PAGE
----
Causing a bit of a stir over in Germany is a patent filed by a Saudi Arabian gentlemen for a form of subcutaneous RFID chip which would allow remote global tracking of the person into whom it was injected.
The patent application – entitled “Implantation of electronic chips in the human body for the purposes of determining its geographical location” – was filed on October 30, 2007, but was only published until last week, or 18 months after submission as required by German law, she said.
“In recent times the number of people sought by security forces has increased,” the Jeddah-based inventor wrote in his summary.
The tiny electronic device […] would be suited for tracking fugitives from justice, terrorists, illegal immigrants, criminals, political opponents, defectors, domestic help, and Saudi Arabians who don’t return home from pilgrimages.
Not too shocking on the surface, but it was one of the optional upgrades that caused the law firm representing the application to drop the case quickly:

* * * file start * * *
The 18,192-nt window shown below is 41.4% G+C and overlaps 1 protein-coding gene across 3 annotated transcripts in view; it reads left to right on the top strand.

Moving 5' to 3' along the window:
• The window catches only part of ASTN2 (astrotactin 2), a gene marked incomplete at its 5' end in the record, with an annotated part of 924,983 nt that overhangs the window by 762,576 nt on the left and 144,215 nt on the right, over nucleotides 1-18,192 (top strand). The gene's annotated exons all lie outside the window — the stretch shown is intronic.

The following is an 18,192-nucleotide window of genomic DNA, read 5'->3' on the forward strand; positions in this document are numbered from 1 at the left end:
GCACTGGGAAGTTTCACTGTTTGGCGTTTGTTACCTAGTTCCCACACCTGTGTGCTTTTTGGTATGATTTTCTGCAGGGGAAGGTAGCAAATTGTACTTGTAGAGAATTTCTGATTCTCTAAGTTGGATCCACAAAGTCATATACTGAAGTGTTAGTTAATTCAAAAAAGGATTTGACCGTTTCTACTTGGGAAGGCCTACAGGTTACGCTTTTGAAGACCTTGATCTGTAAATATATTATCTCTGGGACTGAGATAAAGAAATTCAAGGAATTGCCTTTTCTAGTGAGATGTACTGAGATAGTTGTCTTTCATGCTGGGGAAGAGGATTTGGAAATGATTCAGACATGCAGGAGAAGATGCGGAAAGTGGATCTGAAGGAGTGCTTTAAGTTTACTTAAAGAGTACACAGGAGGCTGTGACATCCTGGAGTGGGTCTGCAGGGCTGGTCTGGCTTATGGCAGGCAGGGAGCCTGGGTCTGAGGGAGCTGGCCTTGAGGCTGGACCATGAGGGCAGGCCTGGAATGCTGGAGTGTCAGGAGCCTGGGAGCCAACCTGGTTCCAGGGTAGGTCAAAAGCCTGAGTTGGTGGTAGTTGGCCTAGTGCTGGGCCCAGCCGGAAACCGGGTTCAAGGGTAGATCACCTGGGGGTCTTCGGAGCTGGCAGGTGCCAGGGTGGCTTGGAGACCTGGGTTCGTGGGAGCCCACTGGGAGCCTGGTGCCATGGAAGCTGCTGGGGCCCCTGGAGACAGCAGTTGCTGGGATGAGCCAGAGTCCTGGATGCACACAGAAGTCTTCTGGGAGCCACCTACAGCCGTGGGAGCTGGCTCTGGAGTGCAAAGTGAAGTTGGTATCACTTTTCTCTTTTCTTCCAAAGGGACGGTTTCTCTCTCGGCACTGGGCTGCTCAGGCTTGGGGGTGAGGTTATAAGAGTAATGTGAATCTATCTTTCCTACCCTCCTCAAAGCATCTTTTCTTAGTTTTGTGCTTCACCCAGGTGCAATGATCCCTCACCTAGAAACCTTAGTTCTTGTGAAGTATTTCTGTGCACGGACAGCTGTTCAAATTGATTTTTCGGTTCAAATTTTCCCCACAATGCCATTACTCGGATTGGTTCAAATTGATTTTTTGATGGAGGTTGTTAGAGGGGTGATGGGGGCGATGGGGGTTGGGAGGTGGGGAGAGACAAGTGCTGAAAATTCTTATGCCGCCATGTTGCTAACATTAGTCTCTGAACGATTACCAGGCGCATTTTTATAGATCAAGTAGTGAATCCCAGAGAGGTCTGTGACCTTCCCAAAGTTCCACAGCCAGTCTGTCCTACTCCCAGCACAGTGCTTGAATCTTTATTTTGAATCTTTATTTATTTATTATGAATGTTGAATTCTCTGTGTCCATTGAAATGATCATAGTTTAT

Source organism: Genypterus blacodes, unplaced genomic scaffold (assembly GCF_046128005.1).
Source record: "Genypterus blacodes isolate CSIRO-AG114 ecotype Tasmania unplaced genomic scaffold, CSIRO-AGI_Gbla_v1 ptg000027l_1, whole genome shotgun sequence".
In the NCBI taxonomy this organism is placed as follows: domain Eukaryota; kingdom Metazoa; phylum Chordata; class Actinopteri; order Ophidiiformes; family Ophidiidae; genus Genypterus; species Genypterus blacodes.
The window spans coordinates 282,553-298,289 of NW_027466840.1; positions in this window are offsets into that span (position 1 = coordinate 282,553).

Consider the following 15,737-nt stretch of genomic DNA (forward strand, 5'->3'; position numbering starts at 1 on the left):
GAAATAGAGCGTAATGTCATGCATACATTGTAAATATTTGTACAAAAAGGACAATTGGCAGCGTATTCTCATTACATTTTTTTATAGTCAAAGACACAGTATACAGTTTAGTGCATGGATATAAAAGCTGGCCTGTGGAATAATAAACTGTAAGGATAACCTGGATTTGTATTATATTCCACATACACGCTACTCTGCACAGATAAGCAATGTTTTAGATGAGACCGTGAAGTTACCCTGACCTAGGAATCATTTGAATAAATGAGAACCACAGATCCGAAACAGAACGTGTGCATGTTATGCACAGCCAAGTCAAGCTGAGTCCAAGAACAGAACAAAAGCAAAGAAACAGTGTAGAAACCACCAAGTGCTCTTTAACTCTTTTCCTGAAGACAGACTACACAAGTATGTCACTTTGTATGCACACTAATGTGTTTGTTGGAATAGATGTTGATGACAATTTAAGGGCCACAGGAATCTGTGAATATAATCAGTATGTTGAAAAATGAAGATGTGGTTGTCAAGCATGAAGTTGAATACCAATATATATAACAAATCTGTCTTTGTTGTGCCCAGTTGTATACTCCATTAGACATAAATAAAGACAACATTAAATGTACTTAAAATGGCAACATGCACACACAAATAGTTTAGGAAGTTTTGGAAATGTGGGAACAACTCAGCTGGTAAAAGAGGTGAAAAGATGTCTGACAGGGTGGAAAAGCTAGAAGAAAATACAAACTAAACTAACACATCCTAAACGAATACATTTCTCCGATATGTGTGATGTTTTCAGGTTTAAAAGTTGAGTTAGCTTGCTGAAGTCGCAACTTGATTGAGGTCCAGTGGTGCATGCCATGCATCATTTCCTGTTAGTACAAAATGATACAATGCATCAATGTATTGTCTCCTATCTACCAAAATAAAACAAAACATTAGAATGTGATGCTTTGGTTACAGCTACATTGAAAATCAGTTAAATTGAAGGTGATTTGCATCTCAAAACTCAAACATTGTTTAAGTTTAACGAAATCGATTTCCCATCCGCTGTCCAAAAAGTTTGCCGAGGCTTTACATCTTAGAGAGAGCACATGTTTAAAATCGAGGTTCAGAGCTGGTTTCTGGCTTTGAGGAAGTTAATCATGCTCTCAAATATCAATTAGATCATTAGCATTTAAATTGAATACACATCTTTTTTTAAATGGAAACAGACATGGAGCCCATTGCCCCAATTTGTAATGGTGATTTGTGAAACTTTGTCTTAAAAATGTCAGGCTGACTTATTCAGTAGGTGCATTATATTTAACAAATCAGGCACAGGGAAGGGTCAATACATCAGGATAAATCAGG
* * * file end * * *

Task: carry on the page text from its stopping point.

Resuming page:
After subcutaneous implantation, the chip would send out encrypted radio waves that would be tracked by satellites to confirm the person’s identity and whereabouts. An alternate model chip could reportedly release a poison into the carrier if he or she became a security risk.
Cute… thankfully the German patent system would probably have bounced the application on ethical grounds, but you don’t need a patent to make or use something like this.
And as science fictional as it blatantly is, it’s the political implausibility that stands out rather than the technological. Sadly, chipping people like we tag pets is likely to become quite the fashion in the more repressive nation-states of the world, but there’s certain to be a lively black market trade in removing and deactivating them too. [via Technovelgy; image by Nadya Peek]
One thought on “Injectable arphid will let satellites track you world-wide (and maybe kill you)”
I suspect there are unsolved technical problems, too. RFID tags for pets can’t talk to satellites. I don’t think a tiny subcutaneous chip can be loud enough under noisy, real-world conditions.
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